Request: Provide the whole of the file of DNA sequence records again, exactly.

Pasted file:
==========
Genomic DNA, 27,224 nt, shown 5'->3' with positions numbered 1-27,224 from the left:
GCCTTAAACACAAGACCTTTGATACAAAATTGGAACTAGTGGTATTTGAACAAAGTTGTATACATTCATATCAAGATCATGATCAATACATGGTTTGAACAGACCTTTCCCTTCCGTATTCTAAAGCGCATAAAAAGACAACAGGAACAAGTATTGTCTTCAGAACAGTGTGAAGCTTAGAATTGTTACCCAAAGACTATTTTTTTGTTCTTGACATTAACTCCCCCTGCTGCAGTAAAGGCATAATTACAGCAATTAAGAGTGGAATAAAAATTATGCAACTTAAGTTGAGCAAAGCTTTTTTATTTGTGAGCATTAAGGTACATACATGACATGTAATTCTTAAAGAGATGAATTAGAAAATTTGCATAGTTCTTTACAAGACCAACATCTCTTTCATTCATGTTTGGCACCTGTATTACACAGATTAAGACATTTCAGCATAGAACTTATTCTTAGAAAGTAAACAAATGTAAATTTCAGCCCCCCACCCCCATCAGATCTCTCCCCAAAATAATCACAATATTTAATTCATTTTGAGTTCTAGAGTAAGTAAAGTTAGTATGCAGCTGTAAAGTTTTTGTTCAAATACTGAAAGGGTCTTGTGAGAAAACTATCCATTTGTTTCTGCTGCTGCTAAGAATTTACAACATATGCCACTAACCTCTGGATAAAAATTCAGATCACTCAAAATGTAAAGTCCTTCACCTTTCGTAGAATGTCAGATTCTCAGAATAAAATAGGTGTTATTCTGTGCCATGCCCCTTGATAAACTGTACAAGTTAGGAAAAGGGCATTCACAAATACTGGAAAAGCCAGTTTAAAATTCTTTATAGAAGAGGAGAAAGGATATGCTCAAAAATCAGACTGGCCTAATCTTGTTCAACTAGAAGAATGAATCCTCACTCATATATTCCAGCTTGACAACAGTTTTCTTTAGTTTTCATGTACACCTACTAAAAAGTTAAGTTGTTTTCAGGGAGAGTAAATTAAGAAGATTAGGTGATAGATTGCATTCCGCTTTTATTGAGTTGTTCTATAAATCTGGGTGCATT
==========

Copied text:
Genomic DNA, 27,224 nt, shown 5'->3' with positions numbered 1-27,224 from the left:
GCCTTAAACACAAGACCTTTGATACAAAATTGGAACTAGTGGTATTTGAACAAAGTTGTATACATTCATATCAAGATCATGATCAATACATGGTTTGAACAGACCTTTCCCTTCCGTATTCTAAAGCGCATAAAAAGACAACAGGAACAAGTATTGTCTTCAGAACAGTGTGAAGCTTAGAATTGTTACCCAAAGACTATTTTTTTGTTCTTGACATTAACTCCCCCTGCTGCAGTAAAGGCATAATTACAGCAATTAAGAGTGGAATAAAAATTATGCAACTTAAGTTGAGCAAAGCTTTTTTATTTGTGAGCATTAAGGTACATACATGACATGTAATTCTTAAAGAGATGAATTAGAAAATTTGCATAGTTCTTTACAAGACCAACATCTCTTTCATTCATGTTTGGCACCTGTATTACACAGATTAAGACATTTCAGCATAGAACTTATTCTTAGAAAGTAAACAAATGTAAATTTCAGCCCCCCACCCCCATCAGATCTCTCCCCAAAATAATCACAATATTTAATTCATTTTGAGTTCTAGAGTAAGTAAAGTTAGTATGCAGCTGTAAAGTTTTTGTTCAAATACTGAAAGGGTCTTGTGAGAAAACTATCCATTTGTTTCTGCTGCTGCTAAGAATTTACAACATATGCCACTAACCTCTGGATAAAAATTCAGATCACTCAAAATGTAAAGTCCTTCACCTTTCGTAGAATGTCAGATTCTCAGAATAAAATAGGTGTTATTCTGTGCCATGCCCCTTGATAAACTGTACAAGTTAGGAAAAGGGCATTCACAAATACTGGAAAAGCCAGTTTAAAATTCTTTATAGAAGAGGAGAAAGGATATGCTCAAAAATCAGACTGGCCTAATCTTGTTCAACTAGAAGAATGAATCCTCACTCATATATTCCAGCTTGACAACAGTTTTCTTTAGTTTTCATGTACACCTACTAAAAAGTTAAGTTGTTTTCAGGGAGAGTAAATTAAGAAGATTAGGTGATAGATTGCATTCCGCTTTTATTGAGTTGTTCTATAAATCTGGGTGCATT